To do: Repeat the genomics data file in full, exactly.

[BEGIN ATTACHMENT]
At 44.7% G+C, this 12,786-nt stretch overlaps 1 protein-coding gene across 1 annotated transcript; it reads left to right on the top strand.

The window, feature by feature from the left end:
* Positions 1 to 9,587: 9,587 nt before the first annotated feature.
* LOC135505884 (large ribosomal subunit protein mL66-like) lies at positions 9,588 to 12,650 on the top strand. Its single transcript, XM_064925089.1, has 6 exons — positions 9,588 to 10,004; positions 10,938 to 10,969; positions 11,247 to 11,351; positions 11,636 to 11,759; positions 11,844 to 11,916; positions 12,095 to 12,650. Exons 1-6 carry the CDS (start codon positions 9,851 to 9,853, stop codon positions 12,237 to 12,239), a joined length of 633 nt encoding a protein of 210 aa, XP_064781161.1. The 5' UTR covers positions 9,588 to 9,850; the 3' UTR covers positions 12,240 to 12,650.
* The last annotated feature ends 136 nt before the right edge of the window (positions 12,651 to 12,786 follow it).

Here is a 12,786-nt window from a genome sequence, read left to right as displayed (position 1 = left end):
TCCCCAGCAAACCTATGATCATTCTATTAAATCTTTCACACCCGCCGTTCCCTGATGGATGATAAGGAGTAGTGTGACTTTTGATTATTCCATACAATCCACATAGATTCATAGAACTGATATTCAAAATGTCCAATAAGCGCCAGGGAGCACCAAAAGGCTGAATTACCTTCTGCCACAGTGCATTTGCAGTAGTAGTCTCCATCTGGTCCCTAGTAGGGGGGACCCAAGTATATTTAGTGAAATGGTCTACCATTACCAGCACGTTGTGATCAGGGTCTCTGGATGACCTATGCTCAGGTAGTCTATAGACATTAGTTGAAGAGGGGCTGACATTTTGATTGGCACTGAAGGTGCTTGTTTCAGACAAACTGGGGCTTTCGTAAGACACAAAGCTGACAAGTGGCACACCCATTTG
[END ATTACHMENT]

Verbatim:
At 44.7% G+C, this 12,786-nt stretch overlaps 1 protein-coding gene across 1 annotated transcript; it reads left to right on the top strand.

The window, feature by feature from the left end:
* Positions 1 to 9,587: 9,587 nt before the first annotated feature.
* LOC135505884 (large ribosomal subunit protein mL66-like) lies at positions 9,588 to 12,650 on the top strand. Its single transcript, XM_064925089.1, has 6 exons — positions 9,588 to 10,004; positions 10,938 to 10,969; positions 11,247 to 11,351; positions 11,636 to 11,759; positions 11,844 to 11,916; positions 12,095 to 12,650. Exons 1-6 carry the CDS (start codon positions 9,851 to 9,853, stop codon positions 12,237 to 12,239), a joined length of 633 nt encoding a protein of 210 aa, XP_064781161.1. The 5' UTR covers positions 9,588 to 9,850; the 3' UTR covers positions 12,240 to 12,650.
* The last annotated feature ends 136 nt before the right edge of the window (positions 12,651 to 12,786 follow it).

Here is a 12,786-nt window from a genome sequence, read left to right as displayed (position 1 = left end):
TCCCCAGCAAACCTATGATCATTCTATTAAATCTTTCACACCCGCCGTTCCCTGATGGATGATAAGGAGTAGTGTGACTTTTGATTATTCCATACAATCCACATAGATTCATAGAACTGATATTCAAAATGTCCAATAAGCGCCAGGGAGCACCAAAAGGCTGAATTACCTTCTGCCACAGTGCATTTGCAGTAGTAGTCTCCATCTGGTCCCTAGTAGGGGGGACCCAAGTATATTTAGTGAAATGGTCTACCATTACCAGCACGTTGTGATCAGGGTCTCTGGATGACCTATGCTCAGGTAGTCTATAGACATTAGTTGAAGAGGGGCTGACATTTTGATTGGCACTGAAGGTGCTTGTTTCAGACAAACTGGGGCTTTCGTAAGACACAAAGCTGACAAGTGGCACACCCATTTG